Tuesday, July 26, 2011

We Die, You Get Married

Coming Out for Change,” Richard Kim’s recent piece in The Nation (July 18/25, 2011), starts by talking about the risks that Pulitzer Prize-winning gay Filipino journalist Jose Antonio Vargas took when he recently came out as an undocumented immigrant in the New York Times Magazine. Coming out as the definitive act of gay identity has in recent years lost much of its power—while some still use the act as a brazen challenge to status quo normalcy, often it’s a self-congratulatory ritual of initiation into a vapid consumer gay culture more concerned with accessing straight privilege than challenging social norms. But when Vargas and other immigrant rights activists (both queer and straight) come out as undocumented, they consciously use this act of disclosure as a challenge to racist, xenophobic immigration laws.

There’s much to critique about the mainstream immigrant rights movement, especially it’s obsession with portraying all immigrants as flag-waving patriots who just want to “clean your floors” and “grow your food,” or maybe go to college on scholarship and get a good job at Morgan Stanley. The DREAM Act, the signature piece of legislation that many undocumented immigrants risk deportation in order to promote, would offer a potential path to citizenship only for those “of good moral character” who arrived in the US before age 16, and are able to complete a four-year college degree or enlist in the military for a six-year term. When questioned about whether this is just another opportunity for the US military to use people of color as cannon fodder in unjust wars, DREAM Act activists, mostly of the hyper-achiever college set, steadfastly maintain that everyone should have the “right” to join the military. In spite of this limiting rhetoric, there is no doubt that, when undocumented immigrants come out about their status with the hopes of enacting social change, they are risking their lives, or at the very least their future in this country.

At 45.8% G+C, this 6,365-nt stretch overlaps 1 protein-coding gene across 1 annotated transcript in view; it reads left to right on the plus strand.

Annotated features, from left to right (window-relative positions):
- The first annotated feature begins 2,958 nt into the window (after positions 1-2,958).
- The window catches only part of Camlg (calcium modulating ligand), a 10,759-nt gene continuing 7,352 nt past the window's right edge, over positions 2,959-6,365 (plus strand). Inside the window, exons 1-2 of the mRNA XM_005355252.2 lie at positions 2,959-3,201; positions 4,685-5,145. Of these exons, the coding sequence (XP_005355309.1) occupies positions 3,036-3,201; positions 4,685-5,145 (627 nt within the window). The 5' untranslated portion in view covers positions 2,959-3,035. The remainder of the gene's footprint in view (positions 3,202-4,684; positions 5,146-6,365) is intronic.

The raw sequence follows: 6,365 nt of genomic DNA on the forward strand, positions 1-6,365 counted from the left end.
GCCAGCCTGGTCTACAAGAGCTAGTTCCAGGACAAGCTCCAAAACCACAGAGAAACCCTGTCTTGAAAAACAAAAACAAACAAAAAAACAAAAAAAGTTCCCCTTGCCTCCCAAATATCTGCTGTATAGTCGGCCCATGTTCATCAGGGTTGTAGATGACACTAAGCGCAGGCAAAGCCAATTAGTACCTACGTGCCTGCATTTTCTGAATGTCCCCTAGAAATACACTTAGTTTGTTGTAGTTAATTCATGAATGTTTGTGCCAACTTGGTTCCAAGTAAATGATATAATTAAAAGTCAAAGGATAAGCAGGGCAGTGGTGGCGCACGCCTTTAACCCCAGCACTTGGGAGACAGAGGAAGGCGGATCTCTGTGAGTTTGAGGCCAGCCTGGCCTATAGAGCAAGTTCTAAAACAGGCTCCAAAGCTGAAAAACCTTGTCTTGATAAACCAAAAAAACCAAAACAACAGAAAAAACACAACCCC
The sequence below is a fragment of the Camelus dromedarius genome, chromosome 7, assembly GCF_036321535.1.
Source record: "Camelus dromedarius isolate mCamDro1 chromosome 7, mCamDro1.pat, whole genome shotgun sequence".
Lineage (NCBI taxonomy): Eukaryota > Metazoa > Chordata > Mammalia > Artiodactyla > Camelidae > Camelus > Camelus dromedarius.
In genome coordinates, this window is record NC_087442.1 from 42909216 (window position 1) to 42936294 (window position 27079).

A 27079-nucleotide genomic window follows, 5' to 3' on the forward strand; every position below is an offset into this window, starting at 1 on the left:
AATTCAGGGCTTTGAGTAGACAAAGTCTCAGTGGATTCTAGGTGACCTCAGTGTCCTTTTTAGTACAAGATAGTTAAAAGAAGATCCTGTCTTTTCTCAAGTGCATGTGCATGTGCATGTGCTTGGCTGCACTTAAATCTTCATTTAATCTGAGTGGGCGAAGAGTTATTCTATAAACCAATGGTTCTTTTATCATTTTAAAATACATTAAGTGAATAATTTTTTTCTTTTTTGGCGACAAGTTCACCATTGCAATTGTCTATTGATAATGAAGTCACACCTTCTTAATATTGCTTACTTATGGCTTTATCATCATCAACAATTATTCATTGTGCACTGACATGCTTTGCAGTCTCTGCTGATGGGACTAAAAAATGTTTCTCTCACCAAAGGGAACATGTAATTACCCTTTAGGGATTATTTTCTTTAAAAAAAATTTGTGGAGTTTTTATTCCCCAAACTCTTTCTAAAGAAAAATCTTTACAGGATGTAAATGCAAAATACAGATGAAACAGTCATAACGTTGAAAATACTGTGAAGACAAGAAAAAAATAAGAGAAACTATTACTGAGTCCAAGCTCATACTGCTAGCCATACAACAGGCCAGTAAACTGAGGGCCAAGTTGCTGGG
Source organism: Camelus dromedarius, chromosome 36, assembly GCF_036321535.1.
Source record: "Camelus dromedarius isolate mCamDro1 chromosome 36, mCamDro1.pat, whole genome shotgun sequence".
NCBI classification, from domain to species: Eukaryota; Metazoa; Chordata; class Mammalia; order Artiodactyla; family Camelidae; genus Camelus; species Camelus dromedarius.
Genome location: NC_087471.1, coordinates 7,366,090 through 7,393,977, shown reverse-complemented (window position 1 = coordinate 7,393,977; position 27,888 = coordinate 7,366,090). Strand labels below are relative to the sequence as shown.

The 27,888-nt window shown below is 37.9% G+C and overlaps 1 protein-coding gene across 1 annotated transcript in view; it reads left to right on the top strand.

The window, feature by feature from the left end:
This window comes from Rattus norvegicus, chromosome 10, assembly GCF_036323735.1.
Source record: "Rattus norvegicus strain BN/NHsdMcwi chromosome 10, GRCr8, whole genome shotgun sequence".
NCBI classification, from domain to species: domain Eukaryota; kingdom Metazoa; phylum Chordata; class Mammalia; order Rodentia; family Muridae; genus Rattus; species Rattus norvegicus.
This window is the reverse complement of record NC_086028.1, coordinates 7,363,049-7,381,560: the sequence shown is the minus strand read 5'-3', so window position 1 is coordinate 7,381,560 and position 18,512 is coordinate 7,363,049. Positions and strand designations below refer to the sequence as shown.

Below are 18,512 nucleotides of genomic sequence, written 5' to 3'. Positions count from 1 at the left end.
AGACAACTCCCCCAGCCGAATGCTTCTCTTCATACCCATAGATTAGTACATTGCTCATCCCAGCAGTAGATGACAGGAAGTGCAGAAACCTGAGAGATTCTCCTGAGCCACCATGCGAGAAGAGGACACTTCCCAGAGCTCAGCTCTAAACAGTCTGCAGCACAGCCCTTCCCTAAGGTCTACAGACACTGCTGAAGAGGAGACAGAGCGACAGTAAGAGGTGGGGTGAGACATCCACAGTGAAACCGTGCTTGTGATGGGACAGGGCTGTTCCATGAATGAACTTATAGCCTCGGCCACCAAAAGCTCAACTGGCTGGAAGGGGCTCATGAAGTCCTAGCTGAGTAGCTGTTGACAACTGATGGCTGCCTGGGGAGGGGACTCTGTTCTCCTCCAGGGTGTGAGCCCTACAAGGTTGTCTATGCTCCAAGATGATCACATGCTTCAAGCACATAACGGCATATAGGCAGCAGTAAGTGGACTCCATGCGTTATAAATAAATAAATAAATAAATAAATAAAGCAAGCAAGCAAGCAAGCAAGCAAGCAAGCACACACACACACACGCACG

When Richard Kim compares Jose Antonio Vargas’s brave act of publicly declaring his undocumented status to that of gay couples “willing to weaponize their personal lives” in the fight for gay marriage in New York, it’s a strange comparison. What exactly were these gay couples risking with their disclosure? Certainly not deportation.

Kim goes on to laud the work of gay marriage proponents who “looked at their friends, neighbors and elected officials and told their stories with an urgency that precipitated a crisis, that forced a choice: you’re either with me, or you’re with the haters – but you can’t have it both ways.” This is exactly the strategy the gay marriage movement has used to systematically shut queer critiques of marriage out of the national conversation, insisting that there are only two sides to the debate – whitewashed straight-acting gay people, and rabid anti-gay Christian fundamentalists. But what about decades of queer (and straight) critiques of marriage? If you point out that marriage is still a central site of anti-women, anti-child, anti-queer and anti-trans violence, you must be a raging homophobe, right? If you think the single-issue obsession with access to marriage shoves aside decades of radical queer visions of kinship, love, lust, intimacy, family and community not predicated on state approval, you certainly must be in bed (or in the bushes) with Michele Bachmann (post-nuptially, of course). Richard Kim, an erstwhile critic of the gay marriage movement, should know better than to participate in the silencing strategy of the gay establishment.

Kim goes even further when he declares that the gay marriage movement “calls out accommodation as farce, and it converts sympathy into radical energy.” It’s hard to imagine anything more accommodationist than the flag-waving (yes, gay people love those stars-and-stripes too), “we’re just like you” rhetoric of a movement that insists that accessing tacky, outdated, oppressive institutions (marriage, the military, even the priesthood!) is the only way towards “full citizenship.”